On the 4th Nov, Florence called for the Mud Angels of the tragic flood of 1966 to return to Florence to participate in the Anniversary commemorations. The most dramatic flood to hit Italy since 1557 with flood levels reaching 5m high. Level signs along many streets and above shop windows remind us of the drama.
A flood that no one had expected or could imagine. Santa Croce was the worst hit area and the wooden crucifix by Cimabue (c1265), while restored, still bears massive scars from the flood.
A symbol of the 50th anniversary was the restoration of another masterpiece – Last Supper by Giorgio Vasari ( 1546) only just finished in time for the local and overseas visitors to admire. Paula Deitz, now an Editor of an Arts Journal, and curiously in Florence at the time of the flood, gives details of her experience and the restoration process here.
35 people died, 17 in Florence, 18 in Province, 70 horses at the race course and a favoured dromedary from the local zoo. Around 5,000 people remained homeless and 6,000 business were damaged. Prisoners in the city prison were released and housed by locals in upper floors of buildings, most of whom returned on their own volition to local authorities after the flood subsided!
Florence was without electricity, telephones went down and the city remained isolated for 3 days. Florentines had to rely on each other for assistance and passed requests along by shouting from window to window ” in via di Fico” all the way to the Town Hall for the Mayor to respond back, ” Received Palazzo Vecchio, Over ” Emergency supplies and teams gathered in the Soccer stadium and with whatever means – rubber dinghies, fishing waders, shutters laced together with paddles, brought basic supplies to those afflicted. For months after the city was nothing but slime and sludge with a disgusting smell of naphtha and sewage.
It mobilized the biggest international volunteer movement to save the city and its artistic heritage. Mud Angels, poured in from everywhere, personalities, clergy, art lovers and thousands of young students from the rest of Europe came to clean up the sludge from books and documents, and move artworks to safer abodes. It became a catalyst for new techniques in restoration, of which Florence is now famous.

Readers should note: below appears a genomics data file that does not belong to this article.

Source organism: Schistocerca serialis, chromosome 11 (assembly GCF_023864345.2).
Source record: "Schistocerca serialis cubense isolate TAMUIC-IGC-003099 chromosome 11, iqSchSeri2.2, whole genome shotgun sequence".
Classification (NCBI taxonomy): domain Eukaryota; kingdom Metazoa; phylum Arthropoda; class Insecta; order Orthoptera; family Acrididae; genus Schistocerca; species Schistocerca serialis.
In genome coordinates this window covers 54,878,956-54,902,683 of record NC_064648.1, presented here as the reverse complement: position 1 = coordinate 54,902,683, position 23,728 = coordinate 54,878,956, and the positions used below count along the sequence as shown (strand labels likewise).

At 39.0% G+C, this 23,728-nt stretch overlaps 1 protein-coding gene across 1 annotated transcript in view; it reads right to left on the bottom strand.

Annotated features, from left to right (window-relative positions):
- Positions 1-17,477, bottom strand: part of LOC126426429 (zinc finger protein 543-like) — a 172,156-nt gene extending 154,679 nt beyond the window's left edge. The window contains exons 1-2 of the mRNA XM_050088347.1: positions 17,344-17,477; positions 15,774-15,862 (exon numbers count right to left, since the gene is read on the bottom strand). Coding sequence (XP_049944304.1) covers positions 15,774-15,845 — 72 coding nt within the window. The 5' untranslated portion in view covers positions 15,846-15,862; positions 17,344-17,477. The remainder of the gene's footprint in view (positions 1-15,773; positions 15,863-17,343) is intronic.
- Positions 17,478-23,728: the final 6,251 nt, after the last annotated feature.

I relived the experience of the flood at a performance by an Itinerant theatre group – Teatro delle Seggiole who read from 3 diaries of the period: the Mayor of Florence, Piero Bargellini; a 16yr old lad; and the Director of a national newspaper, Enrico Matteo. It was a gripping account of the reality faced by Florentines before the arrival of outside assistance.
The Lad looks on from his window: “4.30am a crash. The course of the Arno, shortly after is in Piazza Mentana , curves right and rushes under the Ponte Vecchio. The lights of the Old Bridge are low. The current and its overflow has dragged tree trunks and rubbish which transforms the bridge into a dam. The violent water finds vent on the right, causing the collapse of the parapet and the road. Now the furious Arno pours throughout our part of town.”
The Mayor announces to his city by radio. “At this time I have been informed of the sad news that the Arno water has arrived in Piazza del Duomo. In some areas the flood reaches the first floor. And it is that area that needs our most urgent help. I invite everyone to stay calm and minimize your circulation. Any owners of rubber boats and amphibious vehicles, even in plastic, please make your way to the Palazzo Vecchio, to assist with immediate sanitary, food and rescue relief ”. In the days following he continued to protest loudly to the TV and newspapers indicating the gravity of the situation seemingly underestimated, and to the political institutions with a special plea to the Prime Minister to understand the scale of the tragedy “the damage is immense”.
The Journalist: “On arrival I found along with the Florentines who were not affected – that unforgettable night spent in mournful vigil on the edges of the another city, a city that water had separated from us, mysterious, inaccessible like a world inhabited on another planet, and that touched us with its breath, with a dank breath – a scene of total despair ” It was largely due to his reporting of the dramatic tragedy to Rome, together with the Mayor, that forced the mobilization of military and others to the aid of Florence.
Also completed just in time for the 50th Anniversary was the road alongside the Arno which had collapsed in May due to a burst water pipe, devouring a number of parked cars in the process!. The worksite was operative 24hrs a day and only asphalted in time for the President of the Republic to walk down it on 4 Nov 2016. The next day following days of rain, the Arno level rose to alarming levels again and equipment from the worksite had to be hurriedly craned up.
Which just goes to show we should never take it for granted, and keep an eye on the Arno and Mother Nature! Having been involved in the Vernazza flood of 2011, the drama of Florence 1966 seemed even more credible.